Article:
Bada Bagh

3.8 / 5 67 votes


Weather:

Time Required: 1-2 hrs

Timings:

9:00 AM - 6:00 PM

Entry Fee:

Indians: INR 20 - 50,
Foreign Tourists: INR 50 - 100,
Still Camera: INR 20 - 100,
Video Camera: INR 50 - 150
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Bada Bagh, Jaisalmer Overview

One of the relics of Rajasthan's illustrious past, Bada Bagh in Jaisalmer is primarily a series of cenotaphs set amidst a garden. The glorious golden cenotaphs gleam in the deserts of Jaisalmer and the adjoining garden. It is located about 6 kms north of Jaisalmer, on the way to Ramgarh. Bada Bagh, translated literally as 'Big Garden', is a garden complex nestled between Jaisalmer and Lodhruva in Rajasthan. This is a popular site because it is a garden that has the cenotaphs of all the Maharajas and other prestigious family members of Jaisalmer; all royal Rajputs kings of 6 centuries!

Bada Bagh is actually located on a small hillock and the entrance to the cenotaphs is set at the bottom of the hill. The setting of Bada Bagh is dramatically stunning. The chhatris are the same colour as the landscape around them, a dull brown of the sand, and hence, appear like a mirage in the desert. The towering windmills in the distance only add up to the beauty this site has to offer. The bases of the various chhatris at Bada Bagh are square or hexagonal. The domes, however, can be found in a variety of shapes, ranging from a simple circular, to squarish to a slight pyramid shape. These are free from any kind of artwork, and only depict some information about the Raja they depict in particular.

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Maharaja Maharawal Jai Singh was the one who originally commissioned the construction of Bada Bagh. He initiated the creation of a dam in the desert as a water tank, during his reign to service the subjects in his kingdom. The presence of the dam brought life to the entire periphery with flora and fauna booming with joy and brought into existence a green patch of natural beauty in the orange desert. Maharawal Jai Singh was delighted with the unexpected success of this venture.

When he passed away on September 21, 1743, his son Lunkaran built a 'chattri' in his memory next to the lake. This marked the beginning of a new tradition for the rulers of the Bhatti Dynasty, and a new cenotaph was added to this garden to commemorate the memory of each king of this dynasty. However, in 1947 when one of the princes passed away due to a mysterious disease in the first year of his succession, the tradition was discontinued because it was believed to be a bad omen.

The cenotaphs are lined in two different rows, each distinct in its own beautiful way. To add to the beauty of these structures is the fact that they are built along a hill. On entering the base of the hill, you start approaching cenotaphs in the order newest to oldest, well, oldest to ancient, to be realistic. The size of the cenotaph is congruent to the greatness of the ruler it was built for. The bigger the stature of the ruler, the bigger the cenotaph.

The cenotaph for Maharaja Jawahar Singh was in progress when the sudden death of the new ruler created doubt in the minds of the royal family. Hence, when they decided to discontinue the tradition of building these cenotaphs for the rulers that had passed away, they did not wait till the construction of the one for Maharaja Jawahar Singh was completed; and it stands unfinished till date. This is the cenotaph that greets you to Bada Bagh.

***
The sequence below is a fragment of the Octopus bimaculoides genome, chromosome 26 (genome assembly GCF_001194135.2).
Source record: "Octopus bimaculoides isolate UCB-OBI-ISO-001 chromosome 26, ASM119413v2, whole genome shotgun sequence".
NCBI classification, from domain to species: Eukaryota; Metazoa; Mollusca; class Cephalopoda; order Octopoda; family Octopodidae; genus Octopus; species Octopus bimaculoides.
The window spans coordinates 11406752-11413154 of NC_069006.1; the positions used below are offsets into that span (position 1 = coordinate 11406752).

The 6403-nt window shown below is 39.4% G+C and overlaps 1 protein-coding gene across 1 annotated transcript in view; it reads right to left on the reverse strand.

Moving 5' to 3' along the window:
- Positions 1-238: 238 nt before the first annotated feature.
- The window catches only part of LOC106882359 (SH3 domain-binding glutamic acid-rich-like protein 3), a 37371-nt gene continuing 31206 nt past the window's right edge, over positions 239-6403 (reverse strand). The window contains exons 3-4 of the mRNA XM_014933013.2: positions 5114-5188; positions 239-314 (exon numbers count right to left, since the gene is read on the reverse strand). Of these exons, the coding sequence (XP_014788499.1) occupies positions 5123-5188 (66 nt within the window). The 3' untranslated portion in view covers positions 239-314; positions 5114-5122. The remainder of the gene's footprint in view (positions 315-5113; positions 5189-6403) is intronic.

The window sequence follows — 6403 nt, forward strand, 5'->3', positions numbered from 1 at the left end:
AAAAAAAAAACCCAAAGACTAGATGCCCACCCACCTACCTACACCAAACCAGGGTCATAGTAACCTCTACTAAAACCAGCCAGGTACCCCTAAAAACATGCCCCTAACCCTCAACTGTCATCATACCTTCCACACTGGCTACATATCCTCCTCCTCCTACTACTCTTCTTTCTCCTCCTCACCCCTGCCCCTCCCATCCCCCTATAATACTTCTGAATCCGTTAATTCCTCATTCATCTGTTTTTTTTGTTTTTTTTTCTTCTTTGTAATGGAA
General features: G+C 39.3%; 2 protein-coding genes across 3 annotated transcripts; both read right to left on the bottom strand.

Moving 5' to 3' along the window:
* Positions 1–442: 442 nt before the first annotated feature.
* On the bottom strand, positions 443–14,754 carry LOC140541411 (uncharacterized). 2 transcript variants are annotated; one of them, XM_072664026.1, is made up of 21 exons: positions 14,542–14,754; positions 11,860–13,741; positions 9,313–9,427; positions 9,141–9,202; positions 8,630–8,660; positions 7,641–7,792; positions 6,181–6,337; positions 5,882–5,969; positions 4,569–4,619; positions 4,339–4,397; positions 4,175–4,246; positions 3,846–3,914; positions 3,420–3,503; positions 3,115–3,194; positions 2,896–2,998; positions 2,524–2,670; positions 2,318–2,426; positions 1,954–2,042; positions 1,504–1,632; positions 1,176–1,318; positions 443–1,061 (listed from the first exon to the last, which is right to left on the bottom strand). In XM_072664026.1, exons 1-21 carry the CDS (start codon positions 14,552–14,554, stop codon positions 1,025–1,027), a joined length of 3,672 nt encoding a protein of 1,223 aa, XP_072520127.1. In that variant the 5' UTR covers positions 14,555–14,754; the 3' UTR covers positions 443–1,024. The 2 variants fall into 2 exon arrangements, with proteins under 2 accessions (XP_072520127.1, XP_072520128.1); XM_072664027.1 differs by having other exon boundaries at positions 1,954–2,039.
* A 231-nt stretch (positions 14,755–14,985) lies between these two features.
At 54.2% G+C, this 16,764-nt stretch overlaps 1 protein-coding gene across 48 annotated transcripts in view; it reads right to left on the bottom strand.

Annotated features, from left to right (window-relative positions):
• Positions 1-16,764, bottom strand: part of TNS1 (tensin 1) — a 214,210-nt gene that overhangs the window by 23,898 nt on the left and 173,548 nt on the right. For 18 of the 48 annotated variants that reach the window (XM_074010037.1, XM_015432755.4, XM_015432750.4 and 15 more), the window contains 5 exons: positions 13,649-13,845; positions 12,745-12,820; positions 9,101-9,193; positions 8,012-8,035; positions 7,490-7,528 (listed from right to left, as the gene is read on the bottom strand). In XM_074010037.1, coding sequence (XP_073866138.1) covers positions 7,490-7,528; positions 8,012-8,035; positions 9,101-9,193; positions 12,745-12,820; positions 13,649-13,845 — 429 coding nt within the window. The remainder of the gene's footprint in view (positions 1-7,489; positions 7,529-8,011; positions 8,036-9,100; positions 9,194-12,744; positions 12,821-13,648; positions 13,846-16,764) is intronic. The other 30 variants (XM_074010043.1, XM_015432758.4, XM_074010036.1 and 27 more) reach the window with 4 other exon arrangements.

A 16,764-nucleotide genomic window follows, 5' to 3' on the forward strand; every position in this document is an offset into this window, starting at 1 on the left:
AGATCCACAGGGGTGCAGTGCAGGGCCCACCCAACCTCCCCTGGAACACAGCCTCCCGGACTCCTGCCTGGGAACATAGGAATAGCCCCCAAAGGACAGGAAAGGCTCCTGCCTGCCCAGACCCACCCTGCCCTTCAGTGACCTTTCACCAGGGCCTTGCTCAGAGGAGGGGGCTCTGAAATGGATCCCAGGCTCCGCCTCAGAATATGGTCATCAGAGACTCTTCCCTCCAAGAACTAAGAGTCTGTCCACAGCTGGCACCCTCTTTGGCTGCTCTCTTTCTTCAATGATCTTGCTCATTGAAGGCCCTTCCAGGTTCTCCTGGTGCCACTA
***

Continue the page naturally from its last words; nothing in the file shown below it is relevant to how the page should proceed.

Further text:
Each structure is designed with marvellous architecture and intricate carvings. What is amazing is that none of the stones on any cenotaph, even the tiniest carvings, have changed colour. They are all uniformly coloured and bring a sense of rhythm in the garden. Maharaja Jawahar Singh's structure has a portrait of him, placed on a pedestal, above which hangs an earthen pot. This signifies an attempt to quench his thirsty soul, to give peace to his soul.

Each erection has an inscription of the ruler's name at the entrance, and texts inscribed on them in stone. The roofs are designed to resemble shrines, representing the holiness and divinity of the structure. Even though a few of these cenotaphs are crumbling, it does not compromise their majesty in the least.

The first few rows of cenotaphs have a structure of a man on a horse inscribed in marble, sitting in the middle of the structure, representing the ruler. These were mainly for the more powerful and consequential rulers of their dynasty. There are smaller structures scattered between the larger cenotaphs, which were possibly built for the younger princes, princesses and queens.

1. Try to visit Bada Bagh during sunset hours, but make sure you are done casing the place before sunset so that you can enjoy the scenic ball drop with undivided attention.
2. Wear light weight and cotton clothes to freely enjoy your time here. Make sure your shoes are equipped to help climbing a little rocky terrain; the cenotaphs are scattered all over the hillside.
3. Use lots of sunscreen because you will be in unencumbered contact with the sun's heat.
4. Tourist guides are available, but you will have to invest time in finding them. There is no fixed rate of charge, so negotiating the best deal the appropriate option.
5. Don't forget your camera! The scenic and architectural beauty of this attraction acts as a perfect backdrop for your memories.

Bada Bagh is located about 6 km from Jaisalmer. One can either take a bus to Ramgarh and alight on the way or head to the place using their own vehicle.

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